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Blue-green algae harmful to humans and pets: N.B. Health

By Regis Phillips Jun 10, 2024 | 6:02 AM

New Brunswick Public Health is reminding the public about the effects of blue-green algae.

Blue-green algae, known as cyanobacteria, is a naturally occurring bacteria found in many provincial ponds, lakes and rivers.

Though it’s not normally visible, it can increase in number under certain conditions to form surface blooms or benthic mats.

While it is mostly recognized in blue-green colour, Public Health officials say surface blooms can also be green, red, brown or yellow.

Benthic mats can form along the bottom of lakes and rivers, and can look like clumps of vegetation that may appear black, brown or dark green in the water, but, when washed up on the shore and dried, may appear brown or grey. They can also be attached to rocks or aquatic vegetation.

While not all algae are harmful, health officials say some may produce toxins that can cause skin, eye and throat irritation. More serious health effects such as diarrhea and bloating can occur if toxins are consumed.

Dr. Yves Léger, acting chief medical officer of health, wants all residents to be active and enjoy the outdoors and understand and consider the potential risks of exposure to blue-green algae.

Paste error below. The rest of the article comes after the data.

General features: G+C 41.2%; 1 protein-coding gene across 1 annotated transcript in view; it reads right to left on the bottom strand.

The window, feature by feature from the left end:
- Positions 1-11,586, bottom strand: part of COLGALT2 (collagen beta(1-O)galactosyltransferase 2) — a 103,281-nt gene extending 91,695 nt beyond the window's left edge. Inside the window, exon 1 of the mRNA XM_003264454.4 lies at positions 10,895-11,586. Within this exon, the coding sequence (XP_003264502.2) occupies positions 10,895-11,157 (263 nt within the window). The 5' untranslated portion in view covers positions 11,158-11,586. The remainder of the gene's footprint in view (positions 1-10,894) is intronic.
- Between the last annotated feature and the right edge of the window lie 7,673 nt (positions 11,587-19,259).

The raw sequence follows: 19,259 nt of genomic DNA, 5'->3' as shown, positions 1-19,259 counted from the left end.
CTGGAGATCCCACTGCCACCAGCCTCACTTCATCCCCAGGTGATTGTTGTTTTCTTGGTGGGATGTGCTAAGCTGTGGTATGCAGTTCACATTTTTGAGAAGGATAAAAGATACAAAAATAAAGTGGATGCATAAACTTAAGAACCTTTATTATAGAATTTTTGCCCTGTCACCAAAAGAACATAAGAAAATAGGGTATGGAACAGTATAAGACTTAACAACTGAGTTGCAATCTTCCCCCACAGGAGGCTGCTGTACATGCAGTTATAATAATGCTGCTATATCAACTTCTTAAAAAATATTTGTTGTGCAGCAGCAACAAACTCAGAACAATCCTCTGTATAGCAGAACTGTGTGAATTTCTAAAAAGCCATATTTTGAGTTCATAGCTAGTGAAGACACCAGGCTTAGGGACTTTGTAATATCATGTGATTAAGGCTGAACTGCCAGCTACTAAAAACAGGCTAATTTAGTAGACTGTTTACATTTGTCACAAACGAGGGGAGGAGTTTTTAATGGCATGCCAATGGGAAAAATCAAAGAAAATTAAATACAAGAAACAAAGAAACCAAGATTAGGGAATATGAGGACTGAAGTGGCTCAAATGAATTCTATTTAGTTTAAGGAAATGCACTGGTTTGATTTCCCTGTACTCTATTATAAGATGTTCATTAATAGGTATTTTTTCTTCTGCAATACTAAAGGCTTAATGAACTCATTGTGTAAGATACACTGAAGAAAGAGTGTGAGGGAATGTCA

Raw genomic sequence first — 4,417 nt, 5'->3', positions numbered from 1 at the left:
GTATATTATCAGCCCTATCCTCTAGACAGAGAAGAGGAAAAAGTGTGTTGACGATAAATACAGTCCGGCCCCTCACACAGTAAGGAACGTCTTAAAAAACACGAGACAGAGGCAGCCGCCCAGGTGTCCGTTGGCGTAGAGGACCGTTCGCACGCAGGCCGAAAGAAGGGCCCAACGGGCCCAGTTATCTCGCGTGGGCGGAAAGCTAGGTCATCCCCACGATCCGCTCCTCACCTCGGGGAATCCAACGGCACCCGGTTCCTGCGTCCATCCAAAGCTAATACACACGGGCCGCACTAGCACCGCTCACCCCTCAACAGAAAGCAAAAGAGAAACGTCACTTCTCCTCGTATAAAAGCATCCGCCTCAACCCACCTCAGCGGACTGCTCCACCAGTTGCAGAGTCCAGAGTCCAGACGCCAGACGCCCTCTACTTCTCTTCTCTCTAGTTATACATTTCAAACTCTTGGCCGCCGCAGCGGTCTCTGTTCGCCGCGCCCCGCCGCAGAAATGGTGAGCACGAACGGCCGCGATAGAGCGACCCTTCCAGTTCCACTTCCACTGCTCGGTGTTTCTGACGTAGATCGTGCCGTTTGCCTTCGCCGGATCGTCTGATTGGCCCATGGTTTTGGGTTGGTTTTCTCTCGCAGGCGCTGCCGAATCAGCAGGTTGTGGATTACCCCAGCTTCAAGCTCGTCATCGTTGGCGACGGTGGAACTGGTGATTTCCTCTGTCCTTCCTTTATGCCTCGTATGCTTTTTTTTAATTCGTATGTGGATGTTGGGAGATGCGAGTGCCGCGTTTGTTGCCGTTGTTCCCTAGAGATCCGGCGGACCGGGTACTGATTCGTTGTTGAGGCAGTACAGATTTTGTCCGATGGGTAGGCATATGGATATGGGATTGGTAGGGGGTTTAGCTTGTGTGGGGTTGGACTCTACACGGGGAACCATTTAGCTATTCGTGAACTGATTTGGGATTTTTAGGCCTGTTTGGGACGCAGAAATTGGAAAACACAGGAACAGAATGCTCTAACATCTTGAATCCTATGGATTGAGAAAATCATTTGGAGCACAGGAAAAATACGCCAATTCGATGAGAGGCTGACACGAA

“We encourage New Brunswickers to familiarize themselves with what blue-green algae looks like in order to minimize risks for themselves, their loved ones and pets.”

Léger says it is very important to always check the water before entering and to avoid swimming in areas where there are visible blooms or mats.

Other safety advice includes:

  • Always supervise young children and pets near recreational waters
  • Do not swallow lake or river water
  • Bathe or shower after being in recreational waters
  • Do not enter the water with open cuts or sores
  • Always wash your hands before eating

Pet owners are advised that benthic mats, including those that wash up along the shores of lakes and rivers, can be toxic and potentially lethal to dogs if consumed since dogs are attracted to their odour and should not be permitted to eat vegetation or floating benthic mats.

As a precaution, children and adults should not play with or handle benthic mats while wading, fishing, boating or otherwise enjoying recreational waters.